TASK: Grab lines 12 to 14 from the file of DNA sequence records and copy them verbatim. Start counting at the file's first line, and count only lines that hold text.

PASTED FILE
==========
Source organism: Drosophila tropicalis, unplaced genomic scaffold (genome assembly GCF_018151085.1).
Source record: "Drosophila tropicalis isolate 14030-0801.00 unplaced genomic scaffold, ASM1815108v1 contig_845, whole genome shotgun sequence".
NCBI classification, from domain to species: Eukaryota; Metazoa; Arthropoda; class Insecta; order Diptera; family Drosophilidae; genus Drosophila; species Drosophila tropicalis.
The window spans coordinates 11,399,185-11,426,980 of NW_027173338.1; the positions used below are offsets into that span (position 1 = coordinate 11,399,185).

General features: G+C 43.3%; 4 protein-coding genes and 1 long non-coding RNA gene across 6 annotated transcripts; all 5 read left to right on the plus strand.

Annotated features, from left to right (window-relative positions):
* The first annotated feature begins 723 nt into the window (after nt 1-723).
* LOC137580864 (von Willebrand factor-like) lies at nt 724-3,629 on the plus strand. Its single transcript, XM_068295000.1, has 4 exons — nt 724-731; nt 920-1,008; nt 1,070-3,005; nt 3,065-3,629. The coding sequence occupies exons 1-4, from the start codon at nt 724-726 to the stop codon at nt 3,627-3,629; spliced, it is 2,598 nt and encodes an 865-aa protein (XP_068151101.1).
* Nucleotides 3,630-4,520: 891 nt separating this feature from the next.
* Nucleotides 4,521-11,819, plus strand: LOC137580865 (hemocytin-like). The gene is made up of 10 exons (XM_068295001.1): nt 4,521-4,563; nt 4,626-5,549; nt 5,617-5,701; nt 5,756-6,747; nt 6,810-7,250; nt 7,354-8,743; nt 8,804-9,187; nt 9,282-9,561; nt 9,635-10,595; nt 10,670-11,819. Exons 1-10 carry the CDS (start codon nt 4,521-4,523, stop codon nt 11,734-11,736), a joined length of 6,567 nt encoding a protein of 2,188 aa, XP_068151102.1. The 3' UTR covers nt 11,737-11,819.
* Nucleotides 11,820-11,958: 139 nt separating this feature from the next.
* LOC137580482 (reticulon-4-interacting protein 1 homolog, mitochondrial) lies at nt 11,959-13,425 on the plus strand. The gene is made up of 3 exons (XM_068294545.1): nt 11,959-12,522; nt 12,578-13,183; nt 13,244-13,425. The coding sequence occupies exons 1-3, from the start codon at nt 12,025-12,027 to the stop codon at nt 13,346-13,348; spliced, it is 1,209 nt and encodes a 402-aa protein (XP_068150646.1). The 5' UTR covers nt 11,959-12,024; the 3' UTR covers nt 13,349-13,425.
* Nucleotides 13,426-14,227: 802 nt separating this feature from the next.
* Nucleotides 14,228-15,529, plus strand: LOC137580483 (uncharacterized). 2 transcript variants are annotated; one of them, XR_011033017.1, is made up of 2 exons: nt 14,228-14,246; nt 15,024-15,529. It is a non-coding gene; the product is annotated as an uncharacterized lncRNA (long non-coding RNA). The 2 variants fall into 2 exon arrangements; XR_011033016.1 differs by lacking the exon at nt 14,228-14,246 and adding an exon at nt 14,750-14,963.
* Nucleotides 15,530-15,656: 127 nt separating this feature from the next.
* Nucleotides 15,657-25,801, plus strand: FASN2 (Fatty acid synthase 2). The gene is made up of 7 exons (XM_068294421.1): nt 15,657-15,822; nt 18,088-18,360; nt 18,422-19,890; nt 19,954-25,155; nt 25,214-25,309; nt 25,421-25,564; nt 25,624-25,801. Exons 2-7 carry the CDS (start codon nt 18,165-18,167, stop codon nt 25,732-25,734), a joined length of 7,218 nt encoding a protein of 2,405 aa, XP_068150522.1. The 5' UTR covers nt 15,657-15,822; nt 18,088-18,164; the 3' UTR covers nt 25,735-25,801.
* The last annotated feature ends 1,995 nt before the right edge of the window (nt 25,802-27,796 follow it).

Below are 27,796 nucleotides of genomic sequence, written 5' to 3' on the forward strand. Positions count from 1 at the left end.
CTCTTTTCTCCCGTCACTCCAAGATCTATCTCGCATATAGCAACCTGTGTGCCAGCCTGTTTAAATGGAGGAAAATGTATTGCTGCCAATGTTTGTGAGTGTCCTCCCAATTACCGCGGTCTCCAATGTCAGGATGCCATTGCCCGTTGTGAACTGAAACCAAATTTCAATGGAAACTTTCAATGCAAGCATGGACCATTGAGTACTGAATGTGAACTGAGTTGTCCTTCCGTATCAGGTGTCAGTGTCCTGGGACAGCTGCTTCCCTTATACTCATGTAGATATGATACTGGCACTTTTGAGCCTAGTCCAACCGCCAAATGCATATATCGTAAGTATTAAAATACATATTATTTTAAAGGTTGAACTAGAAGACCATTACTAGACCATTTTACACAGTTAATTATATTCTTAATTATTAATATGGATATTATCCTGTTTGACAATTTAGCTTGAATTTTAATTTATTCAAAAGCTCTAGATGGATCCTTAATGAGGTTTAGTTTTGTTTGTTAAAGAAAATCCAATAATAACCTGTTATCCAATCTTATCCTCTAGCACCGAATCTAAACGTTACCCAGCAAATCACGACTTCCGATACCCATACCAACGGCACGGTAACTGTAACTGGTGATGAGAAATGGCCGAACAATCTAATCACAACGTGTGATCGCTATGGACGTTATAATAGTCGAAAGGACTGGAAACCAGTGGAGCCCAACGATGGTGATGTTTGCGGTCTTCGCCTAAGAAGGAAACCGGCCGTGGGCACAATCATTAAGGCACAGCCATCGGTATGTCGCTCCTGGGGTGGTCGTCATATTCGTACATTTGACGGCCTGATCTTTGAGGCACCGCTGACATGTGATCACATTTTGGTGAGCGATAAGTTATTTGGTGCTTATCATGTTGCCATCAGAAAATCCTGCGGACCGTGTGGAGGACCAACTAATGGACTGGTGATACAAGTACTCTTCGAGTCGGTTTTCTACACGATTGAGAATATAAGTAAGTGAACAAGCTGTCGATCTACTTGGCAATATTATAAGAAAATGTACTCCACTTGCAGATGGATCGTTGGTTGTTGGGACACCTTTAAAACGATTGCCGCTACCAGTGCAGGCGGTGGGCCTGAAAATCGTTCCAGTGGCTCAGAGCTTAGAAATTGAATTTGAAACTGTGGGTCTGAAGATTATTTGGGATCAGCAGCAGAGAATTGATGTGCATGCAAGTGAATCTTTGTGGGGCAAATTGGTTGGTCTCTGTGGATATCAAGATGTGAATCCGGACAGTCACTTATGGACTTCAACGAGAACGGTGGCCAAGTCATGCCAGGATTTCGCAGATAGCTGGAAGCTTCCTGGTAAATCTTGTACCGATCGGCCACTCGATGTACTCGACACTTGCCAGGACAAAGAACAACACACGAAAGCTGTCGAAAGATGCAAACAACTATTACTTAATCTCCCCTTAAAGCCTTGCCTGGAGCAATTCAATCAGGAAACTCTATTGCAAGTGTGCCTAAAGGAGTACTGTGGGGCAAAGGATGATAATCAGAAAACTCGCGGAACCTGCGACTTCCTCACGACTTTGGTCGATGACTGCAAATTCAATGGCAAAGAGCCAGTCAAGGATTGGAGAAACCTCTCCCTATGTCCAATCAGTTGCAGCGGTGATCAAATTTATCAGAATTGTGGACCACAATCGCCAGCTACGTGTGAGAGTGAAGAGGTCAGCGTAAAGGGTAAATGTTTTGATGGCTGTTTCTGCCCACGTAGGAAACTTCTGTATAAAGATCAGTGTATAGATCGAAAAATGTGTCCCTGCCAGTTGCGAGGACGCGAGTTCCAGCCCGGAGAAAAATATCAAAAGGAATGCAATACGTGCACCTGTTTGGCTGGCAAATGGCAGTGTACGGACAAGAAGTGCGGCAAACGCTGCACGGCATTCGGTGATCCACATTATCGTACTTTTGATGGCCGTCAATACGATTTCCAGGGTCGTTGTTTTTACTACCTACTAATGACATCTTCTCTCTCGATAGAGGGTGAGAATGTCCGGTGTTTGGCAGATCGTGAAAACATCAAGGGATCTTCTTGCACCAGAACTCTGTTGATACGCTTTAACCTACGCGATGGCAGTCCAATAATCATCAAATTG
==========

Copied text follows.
* LOC137580482 (reticulon-4-interacting protein 1 homolog, mitochondrial) lies at nt 11,959-13,425 on the plus strand. The gene is made up of 3 exons (XM_068294545.1): nt 11,959-12,522; nt 12,578-13,183; nt 13,244-13,425. The coding sequence occupies exons 1-3, from the start codon at nt 12,025-12,027 to the stop codon at nt 13,346-13,348; spliced, it is 1,209 nt and encodes a 402-aa protein (XP_068150646.1). The 5' UTR covers nt 11,959-12,024; the 3' UTR covers nt 13,349-13,425.
* Nucleotides 13,426-14,227: 802 nt separating this feature from the next.
* Nucleotides 14,228-15,529, plus strand: LOC137580483 (uncharacterized). 2 transcript variants are annotated; one of them, XR_011033017.1, is made up of 2 exons: nt 14,228-14,246; nt 15,024-15,529. It is a non-coding gene; the product is annotated as an uncharacterized lncRNA (long non-coding RNA). The 2 variants fall into 2 exon arrangements; XR_011033016.1 differs by lacking the exon at nt 14,228-14,246 and adding an exon at nt 14,750-14,963.